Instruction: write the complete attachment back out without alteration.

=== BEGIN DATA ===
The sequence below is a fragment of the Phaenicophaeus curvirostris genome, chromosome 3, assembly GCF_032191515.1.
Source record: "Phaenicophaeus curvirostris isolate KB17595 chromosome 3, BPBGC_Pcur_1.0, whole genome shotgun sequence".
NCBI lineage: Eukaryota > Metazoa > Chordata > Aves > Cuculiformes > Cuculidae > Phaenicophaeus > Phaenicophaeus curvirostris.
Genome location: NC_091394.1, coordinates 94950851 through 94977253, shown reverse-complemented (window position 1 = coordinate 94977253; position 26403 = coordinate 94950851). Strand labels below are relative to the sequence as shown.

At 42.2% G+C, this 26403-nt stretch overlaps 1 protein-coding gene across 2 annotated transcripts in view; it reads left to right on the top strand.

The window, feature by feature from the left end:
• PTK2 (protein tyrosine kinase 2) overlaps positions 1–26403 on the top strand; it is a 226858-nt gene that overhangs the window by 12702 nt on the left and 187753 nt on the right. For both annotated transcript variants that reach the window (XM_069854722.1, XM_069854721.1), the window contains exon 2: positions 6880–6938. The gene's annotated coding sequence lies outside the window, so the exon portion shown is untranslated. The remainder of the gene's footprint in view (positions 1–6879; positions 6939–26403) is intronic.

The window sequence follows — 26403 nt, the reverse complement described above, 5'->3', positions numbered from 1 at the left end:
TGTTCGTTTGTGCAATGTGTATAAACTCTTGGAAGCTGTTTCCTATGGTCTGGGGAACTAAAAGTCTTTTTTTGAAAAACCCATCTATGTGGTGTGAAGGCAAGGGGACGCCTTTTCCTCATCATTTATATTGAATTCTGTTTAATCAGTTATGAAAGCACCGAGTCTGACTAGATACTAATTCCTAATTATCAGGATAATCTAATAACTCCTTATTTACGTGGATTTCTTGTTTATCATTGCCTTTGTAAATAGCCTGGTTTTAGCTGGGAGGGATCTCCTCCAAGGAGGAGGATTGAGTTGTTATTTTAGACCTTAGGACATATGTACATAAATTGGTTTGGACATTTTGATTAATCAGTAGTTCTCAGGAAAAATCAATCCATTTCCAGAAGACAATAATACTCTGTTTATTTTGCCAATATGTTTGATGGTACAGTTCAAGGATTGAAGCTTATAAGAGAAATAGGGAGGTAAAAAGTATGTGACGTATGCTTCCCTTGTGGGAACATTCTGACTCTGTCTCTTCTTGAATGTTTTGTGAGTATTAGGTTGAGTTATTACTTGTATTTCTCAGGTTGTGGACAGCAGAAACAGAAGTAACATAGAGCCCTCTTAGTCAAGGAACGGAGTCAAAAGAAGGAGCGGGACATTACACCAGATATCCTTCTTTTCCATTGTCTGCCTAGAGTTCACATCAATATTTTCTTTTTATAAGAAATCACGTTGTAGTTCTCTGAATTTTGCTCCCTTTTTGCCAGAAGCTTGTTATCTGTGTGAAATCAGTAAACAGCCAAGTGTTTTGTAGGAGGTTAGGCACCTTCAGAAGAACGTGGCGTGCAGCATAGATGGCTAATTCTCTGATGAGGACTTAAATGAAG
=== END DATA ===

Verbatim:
The sequence below is a fragment of the Phaenicophaeus curvirostris genome, chromosome 3, assembly GCF_032191515.1.
Source record: "Phaenicophaeus curvirostris isolate KB17595 chromosome 3, BPBGC_Pcur_1.0, whole genome shotgun sequence".
NCBI lineage: Eukaryota > Metazoa > Chordata > Aves > Cuculiformes > Cuculidae > Phaenicophaeus > Phaenicophaeus curvirostris.
Genome location: NC_091394.1, coordinates 94950851 through 94977253, shown reverse-complemented (window position 1 = coordinate 94977253; position 26403 = coordinate 94950851). Strand labels below are relative to the sequence as shown.

At 42.2% G+C, this 26403-nt stretch overlaps 1 protein-coding gene across 2 annotated transcripts in view; it reads left to right on the top strand.

The window, feature by feature from the left end:
• PTK2 (protein tyrosine kinase 2) overlaps positions 1–26403 on the top strand; it is a 226858-nt gene that overhangs the window by 12702 nt on the left and 187753 nt on the right. For both annotated transcript variants that reach the window (XM_069854722.1, XM_069854721.1), the window contains exon 2: positions 6880–6938. The gene's annotated coding sequence lies outside the window, so the exon portion shown is untranslated. The remainder of the gene's footprint in view (positions 1–6879; positions 6939–26403) is intronic.

The window sequence follows — 26403 nt, the reverse complement described above, 5'->3', positions numbered from 1 at the left end:
TGTTCGTTTGTGCAATGTGTATAAACTCTTGGAAGCTGTTTCCTATGGTCTGGGGAACTAAAAGTCTTTTTTTGAAAAACCCATCTATGTGGTGTGAAGGCAAGGGGACGCCTTTTCCTCATCATTTATATTGAATTCTGTTTAATCAGTTATGAAAGCACCGAGTCTGACTAGATACTAATTCCTAATTATCAGGATAATCTAATAACTCCTTATTTACGTGGATTTCTTGTTTATCATTGCCTTTGTAAATAGCCTGGTTTTAGCTGGGAGGGATCTCCTCCAAGGAGGAGGATTGAGTTGTTATTTTAGACCTTAGGACATATGTACATAAATTGGTTTGGACATTTTGATTAATCAGTAGTTCTCAGGAAAAATCAATCCATTTCCAGAAGACAATAATACTCTGTTTATTTTGCCAATATGTTTGATGGTACAGTTCAAGGATTGAAGCTTATAAGAGAAATAGGGAGGTAAAAAGTATGTGACGTATGCTTCCCTTGTGGGAACATTCTGACTCTGTCTCTTCTTGAATGTTTTGTGAGTATTAGGTTGAGTTATTACTTGTATTTCTCAGGTTGTGGACAGCAGAAACAGAAGTAACATAGAGCCCTCTTAGTCAAGGAACGGAGTCAAAAGAAGGAGCGGGACATTACACCAGATATCCTTCTTTTCCATTGTCTGCCTAGAGTTCACATCAATATTTTCTTTTTATAAGAAATCACGTTGTAGTTCTCTGAATTTTGCTCCCTTTTTGCCAGAAGCTTGTTATCTGTGTGAAATCAGTAAACAGCCAAGTGTTTTGTAGGAGGTTAGGCACCTTCAGAAGAACGTGGCGTGCAGCATAGATGGCTAATTCTCTGATGAGGACTTAAATGAAG